4. But will climate undo soils, over time? If there’s sufficient changes in all the various elements sunlight and temperature bring to the table, will that be enough to upset the equilibrium? Then the tables turn.

  5. But Jamie’s statement “If you don’t have great soils, you can’t make great wine” should read “If you don’t have great DRAINED soils, you can’t make great wine”

  6. Bordeaux is pretty flat so drainage helps, whether by dint of soils with good natural drainage or by dint of inserted drainage. Where slopes, the drainage component has been put in place over time. To whit, soil in itself is not the obvious starting point. The effects of climate and exposure mark a wine more than the soil. Try making exceptional wine in ‘great’ soils where the sun doesn’t shine. Why do vintages differ from year to year? Why should this still a matter of debate?

  7. To have a site with potential for greatness it still needs to be realised. While that may be straight forward in Europe where there is history that has “demonstrated” the greatness, in the New World that potential has to be first found and then realised. That is when the “human” factor comes into play.
    It is one thing to find a site that has the potential for producing a unique wine, it then takes someONE to choose the appropriate variety, clones, rootstocks, row spacing and trellis configuration. This is the “human” factor in terroir.
    Potential is one thing, it takes SOMEONE to realise it.
    Then to get it to the world and pay for the investment, it takes marketing.

  8. Soil is important indeed. I am not disputing the role of climate either. Both make up the terroir concept of a wine. I just want to point out the alarming issues that the original composition of soils is being altered with contamination of chemicals (used in vineyards as well as in other crop farming nearby) whether these are products made by the likes of Monsanto or they are permissible ‘bio products’ such as copper and sulfur. And these products are needed to combat diseases that develop from changes in climate. Ref. Recent studies of chemical residues in Bordeaux and to a lesser extent also in Bourgogne.

  9. As a Paso Robles winegrower of fifteen-plus years, I have seen the good years when there was sufficient rain from the sky and the not-so-good years when we had to rely on groundwater irrigation. Better yields of better quality followed the rain years. Soil composition was relatively stable across years and regular composting helped the all-important drainage aspect. The vines definitely preferred the rainwater over groundwater. Given great soil as the starting point, water, in my estimation, is only slightly less important than the soil. You will still get a crop with groundwater. It probably won’t be as high a yield or as good off-the-vine quality as with rainwater, leaving the winemaker with bigger challenges to hit a home run. Climate, therefore, does not trump terroir, rether climate depends on great terroir to create the great grapes that, with great wnemaking, can create the great wines.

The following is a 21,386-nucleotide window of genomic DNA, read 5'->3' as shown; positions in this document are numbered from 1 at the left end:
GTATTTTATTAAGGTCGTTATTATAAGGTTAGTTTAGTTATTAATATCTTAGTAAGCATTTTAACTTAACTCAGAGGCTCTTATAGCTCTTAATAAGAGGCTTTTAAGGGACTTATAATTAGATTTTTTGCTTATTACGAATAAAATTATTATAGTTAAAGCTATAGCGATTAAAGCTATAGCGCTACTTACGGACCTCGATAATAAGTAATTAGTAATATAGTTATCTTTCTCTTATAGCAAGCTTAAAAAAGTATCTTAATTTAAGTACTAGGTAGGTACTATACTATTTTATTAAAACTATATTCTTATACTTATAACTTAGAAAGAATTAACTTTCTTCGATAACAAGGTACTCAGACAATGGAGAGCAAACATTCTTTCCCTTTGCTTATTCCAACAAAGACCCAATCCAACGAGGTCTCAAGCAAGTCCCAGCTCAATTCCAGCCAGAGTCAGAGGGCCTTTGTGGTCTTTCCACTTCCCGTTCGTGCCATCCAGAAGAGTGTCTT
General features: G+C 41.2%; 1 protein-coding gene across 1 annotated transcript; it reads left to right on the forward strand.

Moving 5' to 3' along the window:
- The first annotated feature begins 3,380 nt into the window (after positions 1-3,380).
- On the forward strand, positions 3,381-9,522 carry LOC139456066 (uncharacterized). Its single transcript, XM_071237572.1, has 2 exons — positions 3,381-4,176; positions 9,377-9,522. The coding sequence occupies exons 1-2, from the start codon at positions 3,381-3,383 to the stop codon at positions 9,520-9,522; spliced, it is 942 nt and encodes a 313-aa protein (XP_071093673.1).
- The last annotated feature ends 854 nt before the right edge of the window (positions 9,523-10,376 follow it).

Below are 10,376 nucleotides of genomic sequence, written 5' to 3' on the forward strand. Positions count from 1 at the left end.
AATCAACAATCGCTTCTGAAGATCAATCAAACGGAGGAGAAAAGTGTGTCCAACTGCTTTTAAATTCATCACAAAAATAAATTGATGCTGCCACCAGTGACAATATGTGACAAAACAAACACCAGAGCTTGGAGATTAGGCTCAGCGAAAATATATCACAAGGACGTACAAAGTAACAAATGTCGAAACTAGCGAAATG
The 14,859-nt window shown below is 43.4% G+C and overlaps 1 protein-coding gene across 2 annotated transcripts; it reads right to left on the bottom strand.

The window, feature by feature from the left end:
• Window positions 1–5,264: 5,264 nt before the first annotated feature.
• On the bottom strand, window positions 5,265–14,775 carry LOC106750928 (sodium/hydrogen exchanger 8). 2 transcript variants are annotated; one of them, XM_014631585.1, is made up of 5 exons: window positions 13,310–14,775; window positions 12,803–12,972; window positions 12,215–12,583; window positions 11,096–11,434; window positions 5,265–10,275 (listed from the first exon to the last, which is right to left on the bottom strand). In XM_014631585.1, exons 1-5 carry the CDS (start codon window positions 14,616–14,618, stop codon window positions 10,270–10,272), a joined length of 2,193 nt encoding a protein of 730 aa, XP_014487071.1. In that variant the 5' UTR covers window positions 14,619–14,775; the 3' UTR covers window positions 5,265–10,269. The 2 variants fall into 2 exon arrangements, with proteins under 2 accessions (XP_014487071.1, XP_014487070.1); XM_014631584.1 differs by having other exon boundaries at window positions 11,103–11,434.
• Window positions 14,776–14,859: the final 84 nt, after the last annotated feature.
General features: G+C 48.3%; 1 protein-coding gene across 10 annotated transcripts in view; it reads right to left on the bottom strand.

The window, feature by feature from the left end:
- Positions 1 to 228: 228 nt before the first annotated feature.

10. I often wonder about the incessant need to quality one factor over the other. Producer over vintage….. Soil over climate…. as if ONE factor operates independently of the other. Take one away and the other will produce average to below average wines. My humble take is that they BOTH are equally important. End of story.

  11. Yes, but the fact that it is human intervention that has affected the soil, doesn’t change the fact that it is the soil that is important.

  12. Another opinion piece without any supporting facts. How does this forward any reasonable discussion?

  13. The statement was that soil is more important than climate, but there are no supporting facts Jamie. I think Mark made a good argument above as to why climate is much more important.

  14. I’m late arrived to the debate. I grow wine. I have the ability to change my soil. I have. I modify my climate. We are in a desert we irrigate.( ground water sucks, it’s not sustainable, we get to use snow melt surface water, plants still prefer rain!) I could grow under high tunnels, I could use sun screen nets. My trellis is a terrific modifier.
    The continued use of the term terroir is almost always inappropriate. Microclimate is not relevant unless you produce wine from single vines.
    Mesoclimate is the word we should be discussing. It includes the farmer. The farmer is the
    Soil is a great marketing tool.
    Where is the data to support any soil type?
    Paul Vandenberg
    Paradisos del Sol

  15. Terroir was a term the Cistercian monks used to explain those tiny parcels of the Côte d’Or of Burgundy. All farmed by the monks, using the same cultivars and methods but producing unique wines. Explained by the manifold variations in soil structure, aspect, and other aspects of geography. The farmer was a constant.
    To use terroir as an explanation for variations in wine character between regions is a misuse of the concept.
    Microclimate is the biotic and a biotic factors affecting one organism. Only appropriate if one makes single vine wines.
    Mesoclimate is a limited, defined population. Part of a vineyard, a vineyard, an AVA.
    Both consider the farmer as a key part.

  16. I firmly believe Jamie is right, have you ever tasted series of wines from one producer from one vintage and different terroirs? And from the same producer these wines from different vintages? You will notice every wine is different and quality differs (what is quality? perceived quality, objective quality?) per wine, but in the end those wines from the best terroirs will provide the best quality in certain (best) vintages, quality that is clearly above the other wines, even in vintages that yielded the best quality for those wines from “lesser” terroirs. That is the ceiling Jamie is writing about, the other wines attain their summit in certain years but the wines from the best terroirs exceed this level (not in every vintage, but generally they do).
    I am afraid extensive and serious tasting of countless wines is the only way to get the picture Jamie paints. Being a wine taster has its advantages.